Kyocera says it has developed the world’s first automotive night vision system that combines white and near-infrared in a single headlight unit, improving detection of potential hazards at night or in poor visibility.
The company’s Automotive Night Vision System integrates the two light diodes, emitting both white (RGB) and near-infrared (NIR) light on the same optical axis. This eliminates image parallax and enhances image recognition.
The system integrates RGB-NIR sensors on the vehicle and what the company describes as Image-Fusion AI Recognition Technology for high-performance object recognition.
For the white light, Kyocera uses extremely bright, high-efficiency, miniaturized GaN laser light technology that can illuminate up to 250m ahead of the vehicle. The system incorporates automatic beam-shaping functionality that prevents glare for oncoming drivers by automatically shifting visible light into a low-beam pattern when necessary, while the NIR light can remain in high-beam mode.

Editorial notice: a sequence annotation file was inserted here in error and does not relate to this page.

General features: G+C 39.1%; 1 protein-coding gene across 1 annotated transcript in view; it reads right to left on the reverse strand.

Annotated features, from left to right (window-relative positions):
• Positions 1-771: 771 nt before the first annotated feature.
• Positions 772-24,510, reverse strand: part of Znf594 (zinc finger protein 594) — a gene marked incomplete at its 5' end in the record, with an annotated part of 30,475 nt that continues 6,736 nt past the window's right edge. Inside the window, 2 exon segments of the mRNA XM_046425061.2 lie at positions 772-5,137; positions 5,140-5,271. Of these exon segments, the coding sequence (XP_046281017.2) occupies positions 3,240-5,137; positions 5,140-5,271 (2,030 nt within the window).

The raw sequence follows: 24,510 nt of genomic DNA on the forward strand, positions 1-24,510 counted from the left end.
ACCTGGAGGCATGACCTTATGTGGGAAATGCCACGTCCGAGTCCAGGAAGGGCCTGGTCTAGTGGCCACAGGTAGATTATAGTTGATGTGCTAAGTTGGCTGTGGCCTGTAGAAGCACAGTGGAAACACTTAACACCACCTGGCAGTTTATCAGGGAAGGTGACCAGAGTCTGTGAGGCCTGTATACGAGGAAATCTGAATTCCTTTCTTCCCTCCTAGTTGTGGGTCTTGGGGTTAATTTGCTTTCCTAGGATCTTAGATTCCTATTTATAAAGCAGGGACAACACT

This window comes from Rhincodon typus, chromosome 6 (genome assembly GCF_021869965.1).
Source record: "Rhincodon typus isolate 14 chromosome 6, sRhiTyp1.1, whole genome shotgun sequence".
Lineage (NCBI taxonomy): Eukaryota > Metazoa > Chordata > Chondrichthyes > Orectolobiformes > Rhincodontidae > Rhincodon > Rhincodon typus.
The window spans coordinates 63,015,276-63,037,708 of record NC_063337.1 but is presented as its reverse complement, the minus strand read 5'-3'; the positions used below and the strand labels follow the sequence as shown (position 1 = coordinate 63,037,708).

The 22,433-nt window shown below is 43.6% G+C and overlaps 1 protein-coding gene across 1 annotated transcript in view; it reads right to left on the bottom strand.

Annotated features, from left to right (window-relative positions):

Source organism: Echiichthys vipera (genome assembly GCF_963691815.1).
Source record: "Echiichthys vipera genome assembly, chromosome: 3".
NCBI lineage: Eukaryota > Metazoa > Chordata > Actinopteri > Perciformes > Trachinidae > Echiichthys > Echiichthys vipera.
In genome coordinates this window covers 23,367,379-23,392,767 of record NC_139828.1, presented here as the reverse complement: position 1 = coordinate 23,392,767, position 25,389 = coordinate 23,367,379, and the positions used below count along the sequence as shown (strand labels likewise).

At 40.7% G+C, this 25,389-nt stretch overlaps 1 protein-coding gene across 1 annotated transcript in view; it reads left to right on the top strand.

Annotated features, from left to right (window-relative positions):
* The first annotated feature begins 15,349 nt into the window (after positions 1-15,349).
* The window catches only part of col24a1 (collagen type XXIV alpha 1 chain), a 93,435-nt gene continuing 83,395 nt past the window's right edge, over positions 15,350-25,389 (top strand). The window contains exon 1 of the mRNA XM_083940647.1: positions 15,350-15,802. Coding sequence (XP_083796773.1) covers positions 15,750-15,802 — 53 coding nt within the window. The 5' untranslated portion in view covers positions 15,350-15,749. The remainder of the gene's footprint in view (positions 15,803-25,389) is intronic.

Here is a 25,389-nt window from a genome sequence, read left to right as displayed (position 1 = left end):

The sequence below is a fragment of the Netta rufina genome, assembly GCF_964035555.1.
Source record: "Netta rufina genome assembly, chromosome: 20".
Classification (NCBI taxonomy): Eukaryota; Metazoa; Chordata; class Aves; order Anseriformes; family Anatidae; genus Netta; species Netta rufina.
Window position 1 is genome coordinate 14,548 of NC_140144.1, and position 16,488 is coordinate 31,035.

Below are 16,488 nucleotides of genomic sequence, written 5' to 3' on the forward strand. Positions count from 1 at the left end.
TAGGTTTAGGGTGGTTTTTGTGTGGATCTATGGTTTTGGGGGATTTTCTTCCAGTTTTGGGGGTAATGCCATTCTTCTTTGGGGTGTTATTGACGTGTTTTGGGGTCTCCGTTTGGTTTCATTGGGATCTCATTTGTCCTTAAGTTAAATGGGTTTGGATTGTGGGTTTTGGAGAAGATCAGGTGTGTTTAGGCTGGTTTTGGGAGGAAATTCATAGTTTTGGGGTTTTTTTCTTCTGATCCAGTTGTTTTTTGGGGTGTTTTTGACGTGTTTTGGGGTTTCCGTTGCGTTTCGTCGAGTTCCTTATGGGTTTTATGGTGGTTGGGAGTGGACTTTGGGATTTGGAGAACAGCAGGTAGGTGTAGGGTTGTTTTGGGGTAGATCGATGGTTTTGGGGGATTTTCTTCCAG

The system also uses original fusion recognition AI technology developed by Kyocera’s Advanced Technology Laboratories. This uses AI to combine the images captured by the white and NIR lights and presents them to the driver, to more accurately detect risk factors ahead of the vehicle.
The AI will, for example, differentiate between pedestrians and vehicles with high accuracy even in low visibility conditions, the company says.
Kyocera intends to continue R&D on the system, aiming for commercialisation after 2027.
To reduce traffic accidents and promote autonomous driving, vehicle manufacturers will require more advanced hazard-detection systems. The global market for automotive night vision systems was estimated at approximately $2.17 billion in 2020, with the market expected to grow at a compounded annual rate of more than 16.5% from 2020 to 2027.
The company also aims to contribute to safer transportation through traffic-monitoring infrastructure technologies, such as smart road-side units and other equipment.